The main problem with autism is that there are no outward physical signs of a disability. The general public has little awareness of the difficulties faced by those with autism, often assuming those with the condition are rude, naughty or stupid. Society places emphasis on our ability to socialise and although many people with autism are talented, intelligent individuals they find life difficult because the rest of the population fail to understand their needs.
Autism is a spectrum disorder, meaning that some people are more disabled than others, but all share the ‘triad of impairments’. They are:
- difficulty with social communication
- difficulty with social interaction
- difficulty with social imagination
Many also suffer from a heightening of the senses, meaning that strong light, noise, smell or touch can be unplesant.
You probably know someone with undiagnosed autism.
It is estimated that one in every hundred people have autism, but a diagnosis is often only obtained for those at the more severe end of the spectrum.
Does this sound like someone you know?
- Rigidly follows rules
- Talks endlessly about a single subject
- Unable to understand facial expressions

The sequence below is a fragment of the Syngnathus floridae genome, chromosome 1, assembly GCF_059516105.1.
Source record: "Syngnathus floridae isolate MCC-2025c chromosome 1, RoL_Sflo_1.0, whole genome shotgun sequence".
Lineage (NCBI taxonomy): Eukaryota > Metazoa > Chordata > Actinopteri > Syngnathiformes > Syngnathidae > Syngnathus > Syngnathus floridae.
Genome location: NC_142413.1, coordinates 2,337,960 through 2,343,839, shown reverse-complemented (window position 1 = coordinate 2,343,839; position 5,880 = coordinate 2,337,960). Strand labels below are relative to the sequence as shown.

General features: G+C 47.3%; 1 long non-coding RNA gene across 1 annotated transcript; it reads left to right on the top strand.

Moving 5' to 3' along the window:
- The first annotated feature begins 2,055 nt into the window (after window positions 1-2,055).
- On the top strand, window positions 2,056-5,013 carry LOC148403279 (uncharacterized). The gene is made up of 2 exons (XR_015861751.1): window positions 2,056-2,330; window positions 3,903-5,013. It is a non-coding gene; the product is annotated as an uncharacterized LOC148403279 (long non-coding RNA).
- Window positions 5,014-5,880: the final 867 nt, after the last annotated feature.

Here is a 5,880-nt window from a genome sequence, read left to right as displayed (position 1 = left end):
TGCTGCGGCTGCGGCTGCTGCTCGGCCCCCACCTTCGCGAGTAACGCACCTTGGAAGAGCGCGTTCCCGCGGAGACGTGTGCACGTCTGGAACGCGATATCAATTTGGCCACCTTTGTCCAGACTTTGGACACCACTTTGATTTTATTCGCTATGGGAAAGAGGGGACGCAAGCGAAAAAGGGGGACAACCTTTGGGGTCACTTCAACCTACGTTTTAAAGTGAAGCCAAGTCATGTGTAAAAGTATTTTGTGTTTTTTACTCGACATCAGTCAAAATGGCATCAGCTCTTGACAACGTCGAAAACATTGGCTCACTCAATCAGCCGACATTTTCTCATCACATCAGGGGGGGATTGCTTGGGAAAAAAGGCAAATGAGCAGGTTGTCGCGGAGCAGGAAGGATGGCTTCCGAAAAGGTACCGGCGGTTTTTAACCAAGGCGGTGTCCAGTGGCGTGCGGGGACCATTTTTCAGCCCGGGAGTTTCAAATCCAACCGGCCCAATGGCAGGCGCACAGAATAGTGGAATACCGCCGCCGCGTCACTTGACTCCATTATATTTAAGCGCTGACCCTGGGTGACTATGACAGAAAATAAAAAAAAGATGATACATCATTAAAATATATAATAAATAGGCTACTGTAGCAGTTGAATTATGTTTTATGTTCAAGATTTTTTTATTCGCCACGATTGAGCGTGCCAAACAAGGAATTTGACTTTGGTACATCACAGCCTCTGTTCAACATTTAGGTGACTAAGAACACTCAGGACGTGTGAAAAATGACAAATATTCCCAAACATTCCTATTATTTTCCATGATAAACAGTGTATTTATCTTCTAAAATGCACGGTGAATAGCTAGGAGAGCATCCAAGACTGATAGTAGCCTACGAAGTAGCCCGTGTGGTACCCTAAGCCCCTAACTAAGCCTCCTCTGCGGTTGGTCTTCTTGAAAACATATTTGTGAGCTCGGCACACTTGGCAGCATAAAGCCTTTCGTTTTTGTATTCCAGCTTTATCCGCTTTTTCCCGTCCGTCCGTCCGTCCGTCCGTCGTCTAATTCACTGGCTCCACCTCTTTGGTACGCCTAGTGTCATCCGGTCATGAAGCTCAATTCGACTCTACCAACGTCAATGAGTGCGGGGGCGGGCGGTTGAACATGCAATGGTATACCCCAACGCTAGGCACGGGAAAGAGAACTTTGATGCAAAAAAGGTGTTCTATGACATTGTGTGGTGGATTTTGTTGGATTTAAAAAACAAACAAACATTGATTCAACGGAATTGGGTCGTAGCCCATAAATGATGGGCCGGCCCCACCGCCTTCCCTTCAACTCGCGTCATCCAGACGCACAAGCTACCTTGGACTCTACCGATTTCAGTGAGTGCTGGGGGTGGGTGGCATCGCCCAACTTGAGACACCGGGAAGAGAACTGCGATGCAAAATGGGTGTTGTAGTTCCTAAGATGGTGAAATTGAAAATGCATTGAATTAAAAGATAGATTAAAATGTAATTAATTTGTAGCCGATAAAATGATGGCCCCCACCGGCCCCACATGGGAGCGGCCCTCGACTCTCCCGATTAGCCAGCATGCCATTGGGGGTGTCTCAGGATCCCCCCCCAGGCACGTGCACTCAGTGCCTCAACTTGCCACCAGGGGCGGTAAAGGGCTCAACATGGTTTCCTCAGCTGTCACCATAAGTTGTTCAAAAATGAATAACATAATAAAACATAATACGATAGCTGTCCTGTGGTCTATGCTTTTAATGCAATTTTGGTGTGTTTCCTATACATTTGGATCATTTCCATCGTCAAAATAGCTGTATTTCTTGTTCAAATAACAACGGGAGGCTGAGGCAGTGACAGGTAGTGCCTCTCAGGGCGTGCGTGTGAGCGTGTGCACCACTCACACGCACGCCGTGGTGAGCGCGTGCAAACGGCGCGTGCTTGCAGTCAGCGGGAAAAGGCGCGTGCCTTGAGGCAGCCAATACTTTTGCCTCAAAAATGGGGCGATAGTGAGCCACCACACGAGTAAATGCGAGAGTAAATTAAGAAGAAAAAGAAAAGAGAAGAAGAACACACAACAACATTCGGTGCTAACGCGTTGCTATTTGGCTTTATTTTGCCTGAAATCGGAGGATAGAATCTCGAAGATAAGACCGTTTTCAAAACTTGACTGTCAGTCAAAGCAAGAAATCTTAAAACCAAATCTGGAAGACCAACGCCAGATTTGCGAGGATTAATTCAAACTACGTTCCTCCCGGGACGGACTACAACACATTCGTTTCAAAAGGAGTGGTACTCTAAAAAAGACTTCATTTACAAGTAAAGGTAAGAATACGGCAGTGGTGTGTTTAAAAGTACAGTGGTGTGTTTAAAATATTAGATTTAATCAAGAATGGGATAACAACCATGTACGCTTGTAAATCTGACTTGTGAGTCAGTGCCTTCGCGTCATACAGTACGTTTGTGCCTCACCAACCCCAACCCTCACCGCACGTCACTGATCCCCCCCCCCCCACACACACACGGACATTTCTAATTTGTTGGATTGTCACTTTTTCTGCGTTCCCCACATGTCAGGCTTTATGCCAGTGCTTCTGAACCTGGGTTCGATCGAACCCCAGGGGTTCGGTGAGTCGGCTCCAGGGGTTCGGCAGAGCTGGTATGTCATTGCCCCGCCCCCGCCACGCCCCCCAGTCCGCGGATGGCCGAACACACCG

- Incapable of lying
- Has inflexible routines
- Thinks literally
- Has difficulty understanding sarcasm
If you’d like more information the National Austic Society is a fantastic source of information.
The Best Fiction Books About Autism?
Since my son received his diagnosis I’ve made an effort to read as many books as possible containing autistic characters. Most have the factual details of the condition right, but very few capture the difficulties and emotions correctly.
An entertaining romance involving a man with Asperger’s syndrome. It is a fantastically positive book and is the first I recommend to someone looking for fiction involving autism.
Speed of Dark is set in the near future, at the moment they find a cure for autism. This is a fantastic book that questions whether or not we’d be better off without autism in our society.
This is a wonderful book for older children, but I loved it too. It is narrated by the imaginary friend of a child with autism and gives a fantastically original perspective on the condition. The audio book is particularly good.
This little gem deserves to be more widely known. It questions how responsible children are for their actions and is a gripping, forgotten masterpiece.
This YA book questions whether or not we should force those with autism to integrate with society. It is entertaining and insightful and the book I am most likely to recommend to family members unfamiliar with autism.
This modern classic was the first to bring autism to a wider audience. It remains one of the best books on the subject.
Which is your favourite book that deals with autism?